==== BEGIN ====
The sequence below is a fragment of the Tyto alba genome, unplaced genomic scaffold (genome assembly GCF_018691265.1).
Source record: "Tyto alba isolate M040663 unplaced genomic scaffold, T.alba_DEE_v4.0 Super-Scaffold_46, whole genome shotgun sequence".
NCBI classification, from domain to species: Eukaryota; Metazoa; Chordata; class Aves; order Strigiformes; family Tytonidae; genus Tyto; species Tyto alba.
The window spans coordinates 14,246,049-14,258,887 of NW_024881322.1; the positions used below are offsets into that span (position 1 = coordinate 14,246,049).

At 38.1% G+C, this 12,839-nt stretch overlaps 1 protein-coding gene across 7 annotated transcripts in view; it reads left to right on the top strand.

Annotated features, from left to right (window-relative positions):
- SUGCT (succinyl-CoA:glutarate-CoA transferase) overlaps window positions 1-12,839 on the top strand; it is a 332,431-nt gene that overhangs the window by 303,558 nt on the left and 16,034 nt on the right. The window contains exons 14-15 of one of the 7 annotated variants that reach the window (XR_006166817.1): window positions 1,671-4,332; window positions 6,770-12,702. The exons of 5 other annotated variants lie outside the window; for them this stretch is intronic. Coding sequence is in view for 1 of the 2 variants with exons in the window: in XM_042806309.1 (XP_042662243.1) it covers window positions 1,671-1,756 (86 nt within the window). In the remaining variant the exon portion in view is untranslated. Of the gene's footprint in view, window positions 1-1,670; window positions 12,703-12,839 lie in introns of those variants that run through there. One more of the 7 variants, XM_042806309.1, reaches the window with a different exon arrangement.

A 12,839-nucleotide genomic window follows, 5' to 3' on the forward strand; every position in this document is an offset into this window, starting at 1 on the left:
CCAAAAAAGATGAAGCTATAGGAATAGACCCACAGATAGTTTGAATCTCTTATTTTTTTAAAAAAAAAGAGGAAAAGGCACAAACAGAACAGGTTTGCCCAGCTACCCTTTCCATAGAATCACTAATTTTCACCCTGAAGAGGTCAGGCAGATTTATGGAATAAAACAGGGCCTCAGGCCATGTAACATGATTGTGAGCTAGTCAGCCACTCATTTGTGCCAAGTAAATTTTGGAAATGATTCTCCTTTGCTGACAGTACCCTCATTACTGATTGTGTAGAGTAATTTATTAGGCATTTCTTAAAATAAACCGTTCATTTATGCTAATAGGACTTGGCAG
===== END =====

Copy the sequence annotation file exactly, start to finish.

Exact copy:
The sequence below is a fragment of the Tyto alba genome, unplaced genomic scaffold (genome assembly GCF_018691265.1).
Source record: "Tyto alba isolate M040663 unplaced genomic scaffold, T.alba_DEE_v4.0 Super-Scaffold_46, whole genome shotgun sequence".
NCBI classification, from domain to species: Eukaryota; Metazoa; Chordata; class Aves; order Strigiformes; family Tytonidae; genus Tyto; species Tyto alba.
The window spans coordinates 14,246,049-14,258,887 of NW_024881322.1; the positions used below are offsets into that span (position 1 = coordinate 14,246,049).

At 38.1% G+C, this 12,839-nt stretch overlaps 1 protein-coding gene across 7 annotated transcripts in view; it reads left to right on the top strand.

Annotated features, from left to right (window-relative positions):
- SUGCT (succinyl-CoA:glutarate-CoA transferase) overlaps window positions 1-12,839 on the top strand; it is a 332,431-nt gene that overhangs the window by 303,558 nt on the left and 16,034 nt on the right. The window contains exons 14-15 of one of the 7 annotated variants that reach the window (XR_006166817.1): window positions 1,671-4,332; window positions 6,770-12,702. The exons of 5 other annotated variants lie outside the window; for them this stretch is intronic. Coding sequence is in view for 1 of the 2 variants with exons in the window: in XM_042806309.1 (XP_042662243.1) it covers window positions 1,671-1,756 (86 nt within the window). In the remaining variant the exon portion in view is untranslated. Of the gene's footprint in view, window positions 1-1,670; window positions 12,703-12,839 lie in introns of those variants that run through there. One more of the 7 variants, XM_042806309.1, reaches the window with a different exon arrangement.

A 12,839-nucleotide genomic window follows, 5' to 3' on the forward strand; every position in this document is an offset into this window, starting at 1 on the left:
CCAAAAAAGATGAAGCTATAGGAATAGACCCACAGATAGTTTGAATCTCTTATTTTTTTAAAAAAAAAGAGGAAAAGGCACAAACAGAACAGGTTTGCCCAGCTACCCTTTCCATAGAATCACTAATTTTCACCCTGAAGAGGTCAGGCAGATTTATGGAATAAAACAGGGCCTCAGGCCATGTAACATGATTGTGAGCTAGTCAGCCACTCATTTGTGCCAAGTAAATTTTGGAAATGATTCTCCTTTGCTGACAGTACCCTCATTACTGATTGTGTAGAGTAATTTATTAGGCATTTCTTAAAATAAACCGTTCATTTATGCTAATAGGACTTGGCAG